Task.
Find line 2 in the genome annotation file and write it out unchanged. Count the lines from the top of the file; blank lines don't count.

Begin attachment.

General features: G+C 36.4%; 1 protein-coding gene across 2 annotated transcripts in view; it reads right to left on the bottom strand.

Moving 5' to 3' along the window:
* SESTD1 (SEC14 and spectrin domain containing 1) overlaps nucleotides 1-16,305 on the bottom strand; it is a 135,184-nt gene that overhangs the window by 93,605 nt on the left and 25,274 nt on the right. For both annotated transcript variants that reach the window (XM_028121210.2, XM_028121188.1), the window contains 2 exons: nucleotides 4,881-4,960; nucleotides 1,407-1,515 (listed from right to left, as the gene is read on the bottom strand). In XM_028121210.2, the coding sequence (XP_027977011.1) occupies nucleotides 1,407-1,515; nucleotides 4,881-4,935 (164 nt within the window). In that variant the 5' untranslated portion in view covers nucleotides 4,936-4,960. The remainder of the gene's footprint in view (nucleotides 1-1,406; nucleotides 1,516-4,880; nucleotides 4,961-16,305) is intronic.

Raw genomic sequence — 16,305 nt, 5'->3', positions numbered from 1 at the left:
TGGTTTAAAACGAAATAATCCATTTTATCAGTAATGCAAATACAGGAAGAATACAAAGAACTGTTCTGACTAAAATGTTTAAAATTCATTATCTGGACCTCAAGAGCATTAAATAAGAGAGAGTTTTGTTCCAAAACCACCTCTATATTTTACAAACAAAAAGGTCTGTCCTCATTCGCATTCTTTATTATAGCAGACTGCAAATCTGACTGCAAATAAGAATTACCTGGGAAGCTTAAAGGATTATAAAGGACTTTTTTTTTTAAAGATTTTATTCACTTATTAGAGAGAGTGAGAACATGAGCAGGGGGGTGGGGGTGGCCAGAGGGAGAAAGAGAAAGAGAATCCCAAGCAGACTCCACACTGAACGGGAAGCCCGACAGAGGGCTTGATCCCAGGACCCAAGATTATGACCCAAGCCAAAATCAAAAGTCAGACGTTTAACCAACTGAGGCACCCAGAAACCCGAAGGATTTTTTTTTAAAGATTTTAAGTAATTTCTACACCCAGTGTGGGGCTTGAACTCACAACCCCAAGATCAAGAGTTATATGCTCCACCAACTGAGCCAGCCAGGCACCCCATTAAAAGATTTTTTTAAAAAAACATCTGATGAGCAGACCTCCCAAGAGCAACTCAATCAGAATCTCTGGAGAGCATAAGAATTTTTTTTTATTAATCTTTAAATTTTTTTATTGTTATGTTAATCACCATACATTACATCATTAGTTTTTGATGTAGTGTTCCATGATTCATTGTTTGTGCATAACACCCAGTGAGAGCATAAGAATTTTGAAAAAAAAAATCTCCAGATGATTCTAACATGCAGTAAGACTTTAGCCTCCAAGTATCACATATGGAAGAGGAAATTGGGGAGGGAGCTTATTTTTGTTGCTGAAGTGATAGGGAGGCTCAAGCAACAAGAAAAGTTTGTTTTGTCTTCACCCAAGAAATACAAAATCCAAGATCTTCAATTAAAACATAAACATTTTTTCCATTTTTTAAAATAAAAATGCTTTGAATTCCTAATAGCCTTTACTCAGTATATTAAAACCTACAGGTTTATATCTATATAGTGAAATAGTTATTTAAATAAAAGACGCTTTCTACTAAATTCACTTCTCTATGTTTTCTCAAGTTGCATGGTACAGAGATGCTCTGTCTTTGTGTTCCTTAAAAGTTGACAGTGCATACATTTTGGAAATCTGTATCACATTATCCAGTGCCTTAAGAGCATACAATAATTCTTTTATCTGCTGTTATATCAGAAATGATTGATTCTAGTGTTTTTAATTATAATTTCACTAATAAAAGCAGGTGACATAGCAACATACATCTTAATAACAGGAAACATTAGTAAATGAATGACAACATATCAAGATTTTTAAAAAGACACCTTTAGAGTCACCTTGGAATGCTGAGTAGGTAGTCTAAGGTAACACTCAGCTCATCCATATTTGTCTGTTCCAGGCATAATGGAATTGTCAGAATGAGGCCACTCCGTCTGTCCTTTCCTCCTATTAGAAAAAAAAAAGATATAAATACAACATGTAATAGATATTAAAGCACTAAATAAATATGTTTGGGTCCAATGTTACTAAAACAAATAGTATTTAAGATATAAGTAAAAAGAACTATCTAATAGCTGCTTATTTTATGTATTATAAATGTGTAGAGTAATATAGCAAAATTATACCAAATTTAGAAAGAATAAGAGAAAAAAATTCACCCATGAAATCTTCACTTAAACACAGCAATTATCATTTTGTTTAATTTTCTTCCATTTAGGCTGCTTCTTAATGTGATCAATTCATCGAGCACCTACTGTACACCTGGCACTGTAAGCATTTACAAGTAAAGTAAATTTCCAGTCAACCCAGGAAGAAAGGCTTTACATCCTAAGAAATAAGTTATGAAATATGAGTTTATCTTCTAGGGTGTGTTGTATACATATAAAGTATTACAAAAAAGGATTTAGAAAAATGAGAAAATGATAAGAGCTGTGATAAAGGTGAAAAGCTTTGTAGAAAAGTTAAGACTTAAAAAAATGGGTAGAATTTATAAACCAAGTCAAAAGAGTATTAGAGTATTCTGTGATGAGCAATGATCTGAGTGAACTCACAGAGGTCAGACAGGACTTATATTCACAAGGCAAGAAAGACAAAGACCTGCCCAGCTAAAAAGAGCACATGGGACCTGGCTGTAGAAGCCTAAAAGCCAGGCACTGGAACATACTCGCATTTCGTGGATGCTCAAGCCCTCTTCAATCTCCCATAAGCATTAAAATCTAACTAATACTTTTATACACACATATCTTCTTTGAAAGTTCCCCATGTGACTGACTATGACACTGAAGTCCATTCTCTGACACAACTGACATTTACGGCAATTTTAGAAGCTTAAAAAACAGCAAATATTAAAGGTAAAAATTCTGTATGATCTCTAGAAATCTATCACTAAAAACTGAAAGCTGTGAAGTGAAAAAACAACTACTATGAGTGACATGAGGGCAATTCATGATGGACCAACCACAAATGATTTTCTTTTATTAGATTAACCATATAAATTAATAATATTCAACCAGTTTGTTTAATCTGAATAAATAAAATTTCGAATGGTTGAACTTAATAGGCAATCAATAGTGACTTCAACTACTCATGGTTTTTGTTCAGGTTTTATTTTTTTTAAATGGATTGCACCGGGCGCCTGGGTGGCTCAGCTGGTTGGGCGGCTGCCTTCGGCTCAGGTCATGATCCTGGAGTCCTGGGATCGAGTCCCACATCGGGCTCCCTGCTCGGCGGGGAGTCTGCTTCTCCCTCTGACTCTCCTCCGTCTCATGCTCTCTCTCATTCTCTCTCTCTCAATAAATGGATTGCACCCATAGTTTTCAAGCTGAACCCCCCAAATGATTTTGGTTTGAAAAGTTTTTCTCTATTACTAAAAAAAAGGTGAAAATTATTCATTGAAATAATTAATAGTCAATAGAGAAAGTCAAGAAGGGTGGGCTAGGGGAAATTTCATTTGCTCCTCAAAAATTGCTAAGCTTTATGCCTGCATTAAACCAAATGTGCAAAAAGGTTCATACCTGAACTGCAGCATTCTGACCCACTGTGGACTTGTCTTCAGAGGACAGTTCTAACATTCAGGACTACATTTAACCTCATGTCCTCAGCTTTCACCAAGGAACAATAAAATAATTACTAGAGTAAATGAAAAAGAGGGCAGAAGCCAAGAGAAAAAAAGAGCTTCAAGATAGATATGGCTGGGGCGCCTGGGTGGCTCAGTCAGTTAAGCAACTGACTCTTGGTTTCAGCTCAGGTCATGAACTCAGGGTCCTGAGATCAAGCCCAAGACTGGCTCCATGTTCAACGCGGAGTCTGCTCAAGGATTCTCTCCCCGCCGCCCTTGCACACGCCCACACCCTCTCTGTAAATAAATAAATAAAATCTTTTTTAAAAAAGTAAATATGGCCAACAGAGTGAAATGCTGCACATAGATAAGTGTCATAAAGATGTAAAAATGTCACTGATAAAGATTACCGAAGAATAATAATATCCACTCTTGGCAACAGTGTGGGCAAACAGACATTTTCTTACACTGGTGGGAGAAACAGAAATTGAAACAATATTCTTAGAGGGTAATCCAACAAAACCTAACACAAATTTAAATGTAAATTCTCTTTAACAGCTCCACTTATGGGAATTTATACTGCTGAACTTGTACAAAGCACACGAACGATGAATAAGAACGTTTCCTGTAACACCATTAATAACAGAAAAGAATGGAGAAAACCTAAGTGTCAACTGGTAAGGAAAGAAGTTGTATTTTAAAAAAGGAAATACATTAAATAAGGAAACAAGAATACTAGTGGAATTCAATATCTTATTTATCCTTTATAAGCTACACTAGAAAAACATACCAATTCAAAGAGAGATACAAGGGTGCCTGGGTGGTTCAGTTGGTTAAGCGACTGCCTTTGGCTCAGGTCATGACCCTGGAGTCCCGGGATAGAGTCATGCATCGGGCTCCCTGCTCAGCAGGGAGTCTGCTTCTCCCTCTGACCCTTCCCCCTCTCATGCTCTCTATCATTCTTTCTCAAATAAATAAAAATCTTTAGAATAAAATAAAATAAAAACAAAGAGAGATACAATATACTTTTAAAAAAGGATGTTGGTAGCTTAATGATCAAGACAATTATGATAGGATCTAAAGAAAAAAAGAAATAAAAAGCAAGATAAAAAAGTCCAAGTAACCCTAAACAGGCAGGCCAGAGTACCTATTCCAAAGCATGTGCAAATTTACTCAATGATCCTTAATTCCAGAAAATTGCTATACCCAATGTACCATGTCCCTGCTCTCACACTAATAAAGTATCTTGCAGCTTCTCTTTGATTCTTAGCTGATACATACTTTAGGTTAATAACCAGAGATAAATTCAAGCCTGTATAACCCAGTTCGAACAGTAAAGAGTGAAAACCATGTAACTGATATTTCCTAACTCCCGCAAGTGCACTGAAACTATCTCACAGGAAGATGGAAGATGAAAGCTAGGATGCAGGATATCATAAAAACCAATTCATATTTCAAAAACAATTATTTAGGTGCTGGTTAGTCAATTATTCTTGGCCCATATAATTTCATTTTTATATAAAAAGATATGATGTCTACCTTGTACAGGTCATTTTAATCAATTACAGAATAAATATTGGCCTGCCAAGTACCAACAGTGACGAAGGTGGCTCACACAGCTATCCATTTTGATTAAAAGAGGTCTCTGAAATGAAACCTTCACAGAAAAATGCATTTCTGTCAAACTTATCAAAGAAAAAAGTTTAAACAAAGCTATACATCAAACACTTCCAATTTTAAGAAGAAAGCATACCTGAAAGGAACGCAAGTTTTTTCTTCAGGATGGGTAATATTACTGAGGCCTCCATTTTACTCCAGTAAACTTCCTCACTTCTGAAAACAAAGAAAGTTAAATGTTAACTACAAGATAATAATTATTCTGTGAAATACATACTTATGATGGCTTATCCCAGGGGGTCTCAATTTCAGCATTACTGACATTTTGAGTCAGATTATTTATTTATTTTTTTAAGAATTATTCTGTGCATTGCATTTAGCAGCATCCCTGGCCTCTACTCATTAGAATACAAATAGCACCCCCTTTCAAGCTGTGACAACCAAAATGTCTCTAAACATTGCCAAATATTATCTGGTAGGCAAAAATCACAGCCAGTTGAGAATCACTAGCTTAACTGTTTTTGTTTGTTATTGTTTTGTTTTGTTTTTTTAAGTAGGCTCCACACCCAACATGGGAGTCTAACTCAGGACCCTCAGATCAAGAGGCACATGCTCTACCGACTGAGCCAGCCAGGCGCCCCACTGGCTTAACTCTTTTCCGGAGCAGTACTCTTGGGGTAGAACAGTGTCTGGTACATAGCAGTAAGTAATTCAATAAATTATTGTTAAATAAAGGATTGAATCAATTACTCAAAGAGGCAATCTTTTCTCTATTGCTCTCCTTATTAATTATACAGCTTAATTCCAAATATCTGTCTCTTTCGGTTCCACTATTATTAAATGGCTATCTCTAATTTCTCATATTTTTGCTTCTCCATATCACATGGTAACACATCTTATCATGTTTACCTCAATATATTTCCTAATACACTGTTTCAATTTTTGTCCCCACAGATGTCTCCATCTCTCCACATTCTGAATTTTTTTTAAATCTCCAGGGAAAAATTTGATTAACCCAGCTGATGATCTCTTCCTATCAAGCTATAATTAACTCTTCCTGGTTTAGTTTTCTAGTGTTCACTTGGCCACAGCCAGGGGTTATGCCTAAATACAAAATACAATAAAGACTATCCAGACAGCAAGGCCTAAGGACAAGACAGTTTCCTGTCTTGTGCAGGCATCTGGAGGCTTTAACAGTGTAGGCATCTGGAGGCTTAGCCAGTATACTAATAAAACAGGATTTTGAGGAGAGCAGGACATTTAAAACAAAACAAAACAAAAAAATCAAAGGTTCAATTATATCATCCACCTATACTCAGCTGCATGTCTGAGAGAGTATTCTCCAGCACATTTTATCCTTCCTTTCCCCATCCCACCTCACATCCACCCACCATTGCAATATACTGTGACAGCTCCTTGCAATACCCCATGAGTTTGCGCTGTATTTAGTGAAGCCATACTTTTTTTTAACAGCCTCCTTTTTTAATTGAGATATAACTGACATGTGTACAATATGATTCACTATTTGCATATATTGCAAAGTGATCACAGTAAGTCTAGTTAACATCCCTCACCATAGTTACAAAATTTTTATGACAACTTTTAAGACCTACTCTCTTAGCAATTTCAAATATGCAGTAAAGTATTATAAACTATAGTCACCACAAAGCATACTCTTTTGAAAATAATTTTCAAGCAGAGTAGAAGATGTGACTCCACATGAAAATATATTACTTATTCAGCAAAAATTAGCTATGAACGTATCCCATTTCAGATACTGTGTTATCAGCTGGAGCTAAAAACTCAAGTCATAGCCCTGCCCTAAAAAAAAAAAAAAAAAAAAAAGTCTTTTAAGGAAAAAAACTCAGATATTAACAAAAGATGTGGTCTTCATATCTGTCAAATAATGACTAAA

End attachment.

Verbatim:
Moving 5' to 3' along the window: